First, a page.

Last updated: November 7, 2021
Here you go . . . the breathtaking part. At post 6, you are perched about 400 ft. above Lake Michigan on a perched dune (a dune made of several feet of sand on top of hundreds of feet of glacial moraine, geological debris, in this case from the last Ice Age). From here, weather permitting, you can see the following:
Point Betsie in Benzie County on Lake Michigan about 10 miles to the southwest
South Manitou Island about 14 miles to the northwest, and about 7 miles offshore. Among its points of interest are an 1871 lighthouse, historic farms, perched sand dunes, and a grove of large, old white cedar trees
The southern portion of the Sleeping Bear Dune plateau about 6 miles to the north
A lot of Lake Michigan : your line of sight horizon on Lake Michigan is about 25 miles in any unobstructed direction. If the scenic outlook were six times as high you could see Wisconsin, about 60 miles straight west across the Lake, but from where you stand the curve of the planet blocks that view.
And you can see most of what's in between those points, including the sweep of Platte Bay, Platte River Point, the Empire embayment to the north, and the beautiful South Bar Lake, once part of Lake Michigan, now separated by a sandbar beach.
Lobes of ice once occupied Platte Bay to the south and the Empire Embayment to the north. Glacial meltwaters deposited the sandy layered sediments of the Empire Bluff. South Bar Lake, just north of the Village of Empire, was once a part of Lake Michigan. Longshore currents deposited the sand bar that now separates the two lakes.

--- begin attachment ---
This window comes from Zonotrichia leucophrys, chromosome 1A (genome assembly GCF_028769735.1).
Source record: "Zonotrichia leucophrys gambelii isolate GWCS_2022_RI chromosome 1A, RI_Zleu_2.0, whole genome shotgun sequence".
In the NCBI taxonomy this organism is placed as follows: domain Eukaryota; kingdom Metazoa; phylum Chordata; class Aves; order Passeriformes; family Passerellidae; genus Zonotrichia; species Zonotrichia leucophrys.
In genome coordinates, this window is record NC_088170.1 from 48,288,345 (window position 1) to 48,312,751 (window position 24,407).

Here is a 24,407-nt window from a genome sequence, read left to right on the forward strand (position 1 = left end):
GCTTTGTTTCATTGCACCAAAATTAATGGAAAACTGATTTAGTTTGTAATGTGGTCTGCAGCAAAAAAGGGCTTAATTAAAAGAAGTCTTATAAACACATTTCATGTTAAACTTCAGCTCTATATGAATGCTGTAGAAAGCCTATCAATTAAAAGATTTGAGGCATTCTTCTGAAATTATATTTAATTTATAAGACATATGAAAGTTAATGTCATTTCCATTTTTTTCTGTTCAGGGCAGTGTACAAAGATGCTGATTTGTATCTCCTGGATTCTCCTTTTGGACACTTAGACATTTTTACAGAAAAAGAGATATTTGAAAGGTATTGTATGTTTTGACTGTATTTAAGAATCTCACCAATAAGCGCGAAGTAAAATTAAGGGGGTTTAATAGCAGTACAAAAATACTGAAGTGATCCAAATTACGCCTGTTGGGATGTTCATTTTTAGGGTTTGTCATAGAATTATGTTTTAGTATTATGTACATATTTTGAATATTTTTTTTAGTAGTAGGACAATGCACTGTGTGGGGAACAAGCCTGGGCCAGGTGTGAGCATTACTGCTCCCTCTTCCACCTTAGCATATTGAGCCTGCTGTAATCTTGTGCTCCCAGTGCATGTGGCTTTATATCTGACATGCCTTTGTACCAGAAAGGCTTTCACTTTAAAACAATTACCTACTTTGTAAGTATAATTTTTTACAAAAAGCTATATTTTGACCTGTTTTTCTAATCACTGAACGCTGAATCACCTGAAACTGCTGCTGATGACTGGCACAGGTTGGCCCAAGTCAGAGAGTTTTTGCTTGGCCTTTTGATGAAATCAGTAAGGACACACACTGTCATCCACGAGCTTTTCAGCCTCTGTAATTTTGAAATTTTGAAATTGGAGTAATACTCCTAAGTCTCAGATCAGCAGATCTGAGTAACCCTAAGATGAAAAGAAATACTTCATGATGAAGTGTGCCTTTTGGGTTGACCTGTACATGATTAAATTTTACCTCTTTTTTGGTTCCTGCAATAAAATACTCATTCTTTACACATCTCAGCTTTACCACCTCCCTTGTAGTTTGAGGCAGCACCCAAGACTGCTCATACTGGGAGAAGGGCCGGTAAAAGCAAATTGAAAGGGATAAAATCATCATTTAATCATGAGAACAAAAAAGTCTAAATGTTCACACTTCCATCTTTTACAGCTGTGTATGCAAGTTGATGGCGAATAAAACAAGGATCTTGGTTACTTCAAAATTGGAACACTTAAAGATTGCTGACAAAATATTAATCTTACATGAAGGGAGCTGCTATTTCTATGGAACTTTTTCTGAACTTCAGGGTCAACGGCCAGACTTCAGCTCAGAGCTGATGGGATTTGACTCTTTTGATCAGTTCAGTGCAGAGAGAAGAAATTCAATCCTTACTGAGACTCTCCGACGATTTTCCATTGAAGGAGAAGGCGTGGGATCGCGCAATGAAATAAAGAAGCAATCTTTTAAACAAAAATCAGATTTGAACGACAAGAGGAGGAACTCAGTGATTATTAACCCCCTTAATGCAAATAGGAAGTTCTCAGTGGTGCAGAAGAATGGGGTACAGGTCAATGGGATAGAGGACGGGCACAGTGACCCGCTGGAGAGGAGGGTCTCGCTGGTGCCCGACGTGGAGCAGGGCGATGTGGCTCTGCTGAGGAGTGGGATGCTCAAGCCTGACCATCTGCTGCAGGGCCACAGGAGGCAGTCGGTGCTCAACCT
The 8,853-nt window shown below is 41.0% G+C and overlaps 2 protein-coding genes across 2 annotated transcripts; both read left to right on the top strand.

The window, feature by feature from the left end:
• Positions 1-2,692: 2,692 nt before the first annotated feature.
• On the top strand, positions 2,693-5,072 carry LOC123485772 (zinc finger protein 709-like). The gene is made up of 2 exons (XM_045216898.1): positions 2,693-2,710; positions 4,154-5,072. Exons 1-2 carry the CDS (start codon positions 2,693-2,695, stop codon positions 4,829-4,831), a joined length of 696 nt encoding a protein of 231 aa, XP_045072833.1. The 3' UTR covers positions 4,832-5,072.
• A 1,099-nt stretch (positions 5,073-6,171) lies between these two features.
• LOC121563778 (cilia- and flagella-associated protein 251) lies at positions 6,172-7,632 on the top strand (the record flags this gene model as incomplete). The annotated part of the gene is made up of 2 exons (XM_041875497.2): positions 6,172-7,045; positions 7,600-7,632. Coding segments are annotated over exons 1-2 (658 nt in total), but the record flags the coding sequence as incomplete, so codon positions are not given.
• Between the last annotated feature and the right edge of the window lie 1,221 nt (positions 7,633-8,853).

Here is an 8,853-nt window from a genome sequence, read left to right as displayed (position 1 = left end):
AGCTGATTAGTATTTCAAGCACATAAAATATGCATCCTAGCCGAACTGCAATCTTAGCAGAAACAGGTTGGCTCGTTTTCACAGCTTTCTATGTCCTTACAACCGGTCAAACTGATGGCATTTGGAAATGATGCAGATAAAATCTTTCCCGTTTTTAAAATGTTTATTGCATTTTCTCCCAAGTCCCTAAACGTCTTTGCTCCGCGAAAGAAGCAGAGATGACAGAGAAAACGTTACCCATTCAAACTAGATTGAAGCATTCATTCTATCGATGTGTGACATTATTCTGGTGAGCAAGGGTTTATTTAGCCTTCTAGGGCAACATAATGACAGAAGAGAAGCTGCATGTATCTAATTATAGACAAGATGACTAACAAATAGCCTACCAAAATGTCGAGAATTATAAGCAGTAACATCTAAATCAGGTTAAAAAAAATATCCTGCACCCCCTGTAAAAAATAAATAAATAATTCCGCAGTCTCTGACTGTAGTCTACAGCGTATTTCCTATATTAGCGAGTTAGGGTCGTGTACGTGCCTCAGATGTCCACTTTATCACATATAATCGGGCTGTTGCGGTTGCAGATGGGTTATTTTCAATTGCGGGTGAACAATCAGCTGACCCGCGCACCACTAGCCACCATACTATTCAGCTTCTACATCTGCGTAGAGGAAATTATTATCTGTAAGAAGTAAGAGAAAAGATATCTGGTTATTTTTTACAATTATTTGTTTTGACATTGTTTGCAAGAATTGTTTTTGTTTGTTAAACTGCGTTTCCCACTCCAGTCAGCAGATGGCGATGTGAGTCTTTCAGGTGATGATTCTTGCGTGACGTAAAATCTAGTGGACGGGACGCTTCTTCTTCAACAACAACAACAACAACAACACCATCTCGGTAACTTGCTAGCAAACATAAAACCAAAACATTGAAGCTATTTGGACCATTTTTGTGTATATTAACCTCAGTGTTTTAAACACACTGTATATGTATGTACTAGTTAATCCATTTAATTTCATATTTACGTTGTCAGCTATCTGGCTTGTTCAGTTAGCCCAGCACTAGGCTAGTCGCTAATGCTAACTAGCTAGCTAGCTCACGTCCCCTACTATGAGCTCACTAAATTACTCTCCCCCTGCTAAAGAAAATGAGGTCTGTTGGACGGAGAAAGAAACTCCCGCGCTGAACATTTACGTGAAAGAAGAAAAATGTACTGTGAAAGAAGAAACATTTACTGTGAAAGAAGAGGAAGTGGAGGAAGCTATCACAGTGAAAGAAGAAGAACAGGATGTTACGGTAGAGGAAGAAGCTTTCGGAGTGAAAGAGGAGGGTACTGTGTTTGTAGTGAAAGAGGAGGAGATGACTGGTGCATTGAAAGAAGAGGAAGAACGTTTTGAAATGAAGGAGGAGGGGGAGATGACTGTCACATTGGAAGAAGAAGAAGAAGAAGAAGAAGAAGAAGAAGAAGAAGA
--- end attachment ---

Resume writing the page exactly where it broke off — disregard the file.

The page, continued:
Beyond the Empire Embayment, the Sleeping Bear Dune itself-or the mother bear-which gives its name to the entire dunes complex, the National Lakeshore, and the other features in the area, appears as a small hill on the top of the high, sandy bluff. Historically, the dune was a landmark for travelers on Lake Michigan. Its location and dark vegetation drew attention to it. Now erosion has destroyed much of the dune.
The entire National Lakeshore includes about 105 square miles and was authorized by Congress in 1970 to preserve the outstanding natural features of this area: glacial phenomena, sand dunes, beaches, and forests
Directly ahead you see a section of boardwalk that extends for 500 feet south along the shoulder of the Empire Bluff. This boardwalk has been installed to prevent erosion and gullying of the fragile bluff face. Please do not descend the bluff for your own safety and to protect the natural setting.